Why The Paris Agreement Failed

One thing is certain: this agreement will not be enough to limit the average temperature of global warming to 2 degrees Celsius, let alone the 1.5 degrees Celsius temperature that the agreement itself considers necessary. However, for domestic policy reasons in most countries and in the current geopolitical reality, this is the best deal we have been able to reach. That is why we cannot place all our hope in such an international agreement and action must be taken at all levels at which we are all involved. The futility of the agreement is manifested by the continued destruction of our planet. Since the signing of the agreement, global CO2 emissions have increased by about 4%. And last year, emissions from all fossil fuel sources increased: coal emissions increased by 1%, oil by 1.7% and gas by 3%. We have not even reached the peak of CO2 emissions. But let`s take a closer look at this new universal climate agreement. The Paris climate agreement is a joke. And I should know that I was there when it was designed.

Unfortunately, the agreement does not correspond to the most difficult issue of these negotiations: the differentiation of efforts between all countries. When the Convention on Climate Change was adopted in Rio in 1992, countries were divided into two categories: historical emitters and the rest of the world. This distinction was based on the principle of “common but differentiated responsibilities and capabilities.” Today, the Paris Agreement adds the concept “in the light of national realities” to meet emerging countries and vaguely distinguishes “developed” and “developing” countries. In other words, it means that historical issuers are still the ones who are needed to shoulder most of the burden and continue to send emerging countries until they feel they have done enough. This legislation on the development of CO2 emissions is understandable, as many basic infrastructures that will need to be built (for example. B roads, buildings) will be emissions. But the way of sharing the carbon budget equitably has remained. This agreement therefore does not guarantee a fair share of the burden and will leave the most powerful countries as arbitrators. The failure of nations to deliver on the paris climate accord`s promises to drastically reduce emissions could cost the global economy as much as $600 trillion this century, as a new analysis showed on Tuesday. The Paris climate agreement consists of 12 pages and is accompanied by 19 pages of decisions that list all options to be implemented or developed under this new agreement.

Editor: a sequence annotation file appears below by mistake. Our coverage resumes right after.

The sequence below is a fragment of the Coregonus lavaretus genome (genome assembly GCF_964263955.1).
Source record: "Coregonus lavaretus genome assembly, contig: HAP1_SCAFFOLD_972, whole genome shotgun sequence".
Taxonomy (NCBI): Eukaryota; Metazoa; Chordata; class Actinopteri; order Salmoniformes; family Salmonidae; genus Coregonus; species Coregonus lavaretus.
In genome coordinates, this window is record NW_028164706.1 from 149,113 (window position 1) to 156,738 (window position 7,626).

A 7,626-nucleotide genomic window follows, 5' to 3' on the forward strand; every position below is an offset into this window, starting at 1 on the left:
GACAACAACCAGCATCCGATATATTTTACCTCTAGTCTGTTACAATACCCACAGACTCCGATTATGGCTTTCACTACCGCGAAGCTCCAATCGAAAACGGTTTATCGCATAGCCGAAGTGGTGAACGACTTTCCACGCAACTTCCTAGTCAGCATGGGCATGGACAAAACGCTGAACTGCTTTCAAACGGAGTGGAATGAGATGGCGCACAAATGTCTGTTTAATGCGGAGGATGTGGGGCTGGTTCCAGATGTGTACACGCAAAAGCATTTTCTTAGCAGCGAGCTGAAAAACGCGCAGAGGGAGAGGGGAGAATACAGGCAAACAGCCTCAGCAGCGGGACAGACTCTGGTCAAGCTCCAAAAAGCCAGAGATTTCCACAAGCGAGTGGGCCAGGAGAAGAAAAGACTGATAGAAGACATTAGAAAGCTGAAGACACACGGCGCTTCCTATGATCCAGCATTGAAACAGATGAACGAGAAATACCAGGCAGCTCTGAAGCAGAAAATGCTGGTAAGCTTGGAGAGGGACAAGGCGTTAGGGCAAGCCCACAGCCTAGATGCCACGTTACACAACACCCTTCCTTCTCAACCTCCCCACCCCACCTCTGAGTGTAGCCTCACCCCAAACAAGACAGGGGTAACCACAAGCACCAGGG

It will have consequences in various international agreements, from trade to agriculture, sustainable development, humanitarian aid, etc. Under the United Nations Framework Convention on Climate Change (UNFCCC), the implementation and continuation of negotiations on the development of solutions will continue each year. Specifically. In Paris, countries pursued two long-term goals. A temperature target to limit global warming to less than 2 degrees Celsius and reach 1.5 degrees Celsius. A difference of 0.5 degrees Celsius is significant and an increase of 1.5 degrees Celsius could mean for many countries that their country, or part of it, will become habitable before the end of this century. And a second target of net zero emissions by the second half of this century, between 2050 and 2100. In order to achieve these two long-term goals, a mechanism has been adopted under which, every five years from 2020, all countries will present their strategies for reducing greenhouse gas emissions.